Reverend Jan Scholtz
When, in 1137, the Abbot Suger announced his plans to build a new choir for the Abbey church in St Dennis, France, and adorn it with gold, his long time friend, the Cistercian Abbot, Bernard of Clairvaux, criticized Suger’s taste for excessive opulence in these words: “What is the good of displaying all this gold in the church…?”. You display the statue of a saint and you think that the more overloaded with colours it is, the holier it is. And people throng to kiss it… they pay homage to the beauty of the object more than to its holiness. The church sparkles and gleams on all rides; while its poor huddle in need, in it the art lovers find enough to satisfy their curiosity, while the poor find nothing there to relieve their misery.”
But the Abbot Suger was not easily dissuaded from his project, and replied to Bernard in these words: “We maintain that the sacred vessel should be enhanced by outward adornment, and nowhere more than in serving the Holy Sacrifice, where inwardly all should be pure and outwardly all should be noble…”
“The church clothes her stones with gold, but lets her children go naked!” came back the response from Bernard; unmoved, Suger replied: “It was as if (the martyrs of the church) wished to tell us through their own mouths, whether you wish it or not, we want only the very best.”
In the end, the Abbot Suger built his choir, the prototype of the great Gothic cathedrals of the thirteenth century. And Bernard of Clairvaux continued to deplore what he considered needless extravagances.
This historical tale shows the seemingly eternal struggle regarding the reconciliation of priorities.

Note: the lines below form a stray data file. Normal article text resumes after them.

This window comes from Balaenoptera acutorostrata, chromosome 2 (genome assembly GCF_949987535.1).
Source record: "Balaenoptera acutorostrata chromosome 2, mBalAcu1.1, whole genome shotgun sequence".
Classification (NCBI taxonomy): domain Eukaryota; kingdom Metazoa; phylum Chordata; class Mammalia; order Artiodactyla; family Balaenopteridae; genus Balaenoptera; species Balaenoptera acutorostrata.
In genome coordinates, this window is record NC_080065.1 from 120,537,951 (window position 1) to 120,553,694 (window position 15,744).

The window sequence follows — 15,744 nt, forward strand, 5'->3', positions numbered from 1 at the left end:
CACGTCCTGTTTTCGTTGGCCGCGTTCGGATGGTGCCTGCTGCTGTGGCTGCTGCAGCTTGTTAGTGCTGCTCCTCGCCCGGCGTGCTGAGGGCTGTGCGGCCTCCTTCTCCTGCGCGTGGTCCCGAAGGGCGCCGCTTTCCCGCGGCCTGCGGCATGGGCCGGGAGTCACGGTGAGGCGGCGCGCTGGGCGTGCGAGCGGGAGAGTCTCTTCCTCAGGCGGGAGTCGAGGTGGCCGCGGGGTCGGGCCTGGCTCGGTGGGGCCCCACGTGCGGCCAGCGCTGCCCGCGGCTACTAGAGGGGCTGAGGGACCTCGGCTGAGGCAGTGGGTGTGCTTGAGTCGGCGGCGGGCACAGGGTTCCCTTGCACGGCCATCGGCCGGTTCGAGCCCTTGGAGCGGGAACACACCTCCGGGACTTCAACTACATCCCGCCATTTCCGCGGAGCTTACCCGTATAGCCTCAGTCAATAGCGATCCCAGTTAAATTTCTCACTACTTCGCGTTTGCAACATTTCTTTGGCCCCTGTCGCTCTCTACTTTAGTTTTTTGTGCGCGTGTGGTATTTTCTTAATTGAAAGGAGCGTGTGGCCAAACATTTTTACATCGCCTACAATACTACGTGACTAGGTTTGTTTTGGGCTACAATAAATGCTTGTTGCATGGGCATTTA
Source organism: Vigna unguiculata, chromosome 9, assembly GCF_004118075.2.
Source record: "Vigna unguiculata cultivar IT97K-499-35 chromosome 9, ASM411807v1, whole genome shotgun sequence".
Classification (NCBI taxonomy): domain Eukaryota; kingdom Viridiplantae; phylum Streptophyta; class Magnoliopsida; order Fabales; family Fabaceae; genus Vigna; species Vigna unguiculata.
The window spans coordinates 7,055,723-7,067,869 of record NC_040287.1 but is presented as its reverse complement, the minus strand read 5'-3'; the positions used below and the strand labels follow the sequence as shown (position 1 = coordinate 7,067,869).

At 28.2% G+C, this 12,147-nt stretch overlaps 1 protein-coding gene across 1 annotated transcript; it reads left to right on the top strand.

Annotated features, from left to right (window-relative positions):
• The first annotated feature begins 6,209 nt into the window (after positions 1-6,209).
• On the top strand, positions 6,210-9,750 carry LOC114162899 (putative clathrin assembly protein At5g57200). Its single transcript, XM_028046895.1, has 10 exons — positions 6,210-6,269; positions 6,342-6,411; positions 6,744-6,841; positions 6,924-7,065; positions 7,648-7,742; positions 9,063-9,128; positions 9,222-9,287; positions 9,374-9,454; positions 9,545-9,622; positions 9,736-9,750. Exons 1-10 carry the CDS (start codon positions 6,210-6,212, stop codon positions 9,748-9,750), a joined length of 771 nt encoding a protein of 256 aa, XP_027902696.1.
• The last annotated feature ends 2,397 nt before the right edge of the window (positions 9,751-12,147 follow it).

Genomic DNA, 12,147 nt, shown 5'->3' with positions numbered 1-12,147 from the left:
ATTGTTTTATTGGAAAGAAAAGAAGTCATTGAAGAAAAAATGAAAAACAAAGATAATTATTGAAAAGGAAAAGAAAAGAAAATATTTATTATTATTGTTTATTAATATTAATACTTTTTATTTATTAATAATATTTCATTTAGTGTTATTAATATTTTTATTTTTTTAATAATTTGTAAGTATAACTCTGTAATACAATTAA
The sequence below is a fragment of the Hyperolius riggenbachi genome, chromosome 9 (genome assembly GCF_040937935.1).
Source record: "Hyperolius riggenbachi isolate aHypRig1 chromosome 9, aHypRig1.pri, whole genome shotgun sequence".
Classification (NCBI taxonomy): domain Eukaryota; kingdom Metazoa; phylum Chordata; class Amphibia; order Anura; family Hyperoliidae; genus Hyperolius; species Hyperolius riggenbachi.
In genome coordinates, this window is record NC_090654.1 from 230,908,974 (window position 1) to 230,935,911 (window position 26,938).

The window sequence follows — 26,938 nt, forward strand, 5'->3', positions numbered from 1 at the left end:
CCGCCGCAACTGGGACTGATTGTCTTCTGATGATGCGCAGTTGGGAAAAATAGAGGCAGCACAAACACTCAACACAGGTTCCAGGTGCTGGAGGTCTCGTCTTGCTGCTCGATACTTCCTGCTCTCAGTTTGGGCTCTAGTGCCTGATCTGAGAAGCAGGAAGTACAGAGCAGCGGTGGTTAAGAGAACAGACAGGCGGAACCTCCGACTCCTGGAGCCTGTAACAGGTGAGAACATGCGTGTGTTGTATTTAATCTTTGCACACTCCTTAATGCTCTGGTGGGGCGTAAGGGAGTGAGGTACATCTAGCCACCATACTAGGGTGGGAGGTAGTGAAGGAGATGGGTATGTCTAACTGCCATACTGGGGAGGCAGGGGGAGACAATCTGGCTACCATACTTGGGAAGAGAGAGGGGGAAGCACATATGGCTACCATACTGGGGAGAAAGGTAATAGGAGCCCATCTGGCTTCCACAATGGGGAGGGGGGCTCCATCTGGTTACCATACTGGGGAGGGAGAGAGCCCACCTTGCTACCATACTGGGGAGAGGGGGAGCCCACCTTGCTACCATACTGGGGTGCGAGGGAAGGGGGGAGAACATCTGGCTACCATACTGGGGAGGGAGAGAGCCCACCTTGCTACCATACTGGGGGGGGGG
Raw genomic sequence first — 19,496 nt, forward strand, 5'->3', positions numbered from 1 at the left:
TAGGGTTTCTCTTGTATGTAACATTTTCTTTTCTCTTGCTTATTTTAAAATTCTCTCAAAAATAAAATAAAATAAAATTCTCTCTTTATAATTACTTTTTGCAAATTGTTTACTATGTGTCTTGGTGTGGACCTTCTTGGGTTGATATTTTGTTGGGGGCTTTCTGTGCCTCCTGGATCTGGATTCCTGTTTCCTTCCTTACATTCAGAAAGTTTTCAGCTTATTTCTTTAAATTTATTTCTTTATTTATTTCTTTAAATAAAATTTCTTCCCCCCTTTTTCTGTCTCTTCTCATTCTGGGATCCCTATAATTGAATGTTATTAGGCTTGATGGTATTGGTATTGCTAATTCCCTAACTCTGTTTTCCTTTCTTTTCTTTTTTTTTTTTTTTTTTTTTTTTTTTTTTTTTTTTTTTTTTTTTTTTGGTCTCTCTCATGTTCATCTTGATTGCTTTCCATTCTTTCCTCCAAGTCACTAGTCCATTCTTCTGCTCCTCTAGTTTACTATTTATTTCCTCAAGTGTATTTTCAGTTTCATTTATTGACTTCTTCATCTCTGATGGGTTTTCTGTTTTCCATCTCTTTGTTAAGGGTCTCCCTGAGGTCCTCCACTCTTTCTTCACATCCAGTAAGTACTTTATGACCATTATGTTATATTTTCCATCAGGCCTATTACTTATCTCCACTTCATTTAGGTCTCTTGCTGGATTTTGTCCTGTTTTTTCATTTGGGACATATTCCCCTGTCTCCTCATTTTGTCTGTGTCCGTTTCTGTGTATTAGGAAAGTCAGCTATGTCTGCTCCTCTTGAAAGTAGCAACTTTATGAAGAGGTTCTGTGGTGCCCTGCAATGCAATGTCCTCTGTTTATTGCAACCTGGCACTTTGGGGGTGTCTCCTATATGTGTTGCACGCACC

Some seek beautiful effigies while others are unwilling to consider such investment until the last hungry stomach has been filled.
The need for ornate buildings spurs economic development, providing temporary and permanent employment from its conceptualisation until its inauguration as a building or landmark. Builders and artisans are employed; offices to house productive initiatives are created. In the case of landmarks, tourism is boosted by the presence of such building. Everywhere around the world, we stop to capture the moment we visited various landmarks. This indeed shows the very need for such expenditure in our society.
On the opposite side of the coin, usage of said funds could directly impact the lives of the poor. Loans or security for loans could be provided. Social development projects might be initiated which allow for direct stimulation of small businesses. Community centres such as soup kitchens could be opened to feed masses and ensure that nobody goes to bed hungry.
Both priorities are equally important. Yet the focus on one tends to have negative impact on the other. We as society need to decide and assess how best to balance the “coin”, so that both ends see the light and possible gains are gleaned without excessive sacrifice on the other part. We should rather see both as good rather than operating with the mindset “seeking the best of two evils”. None are evil, but if one is sacrificed, supporters of the sacrificed side will feel so. Synchrony between both priorities will aid our nation attain its great destiny.
*Reverend Jan. A. Scholtz is the //Kharas regional chairperson and !Nami#nus constituency regional councillor and is a holder of a Diploma in Theology, B-Theo (SA), a Diploma in Youth Work and Development from the University of Zambia (UNZA), Diploma in Education III (KOK) BA (HED) from UNISA. This article is written in his personal capacity.
2020-02-21 12:32:44 | 4 months ago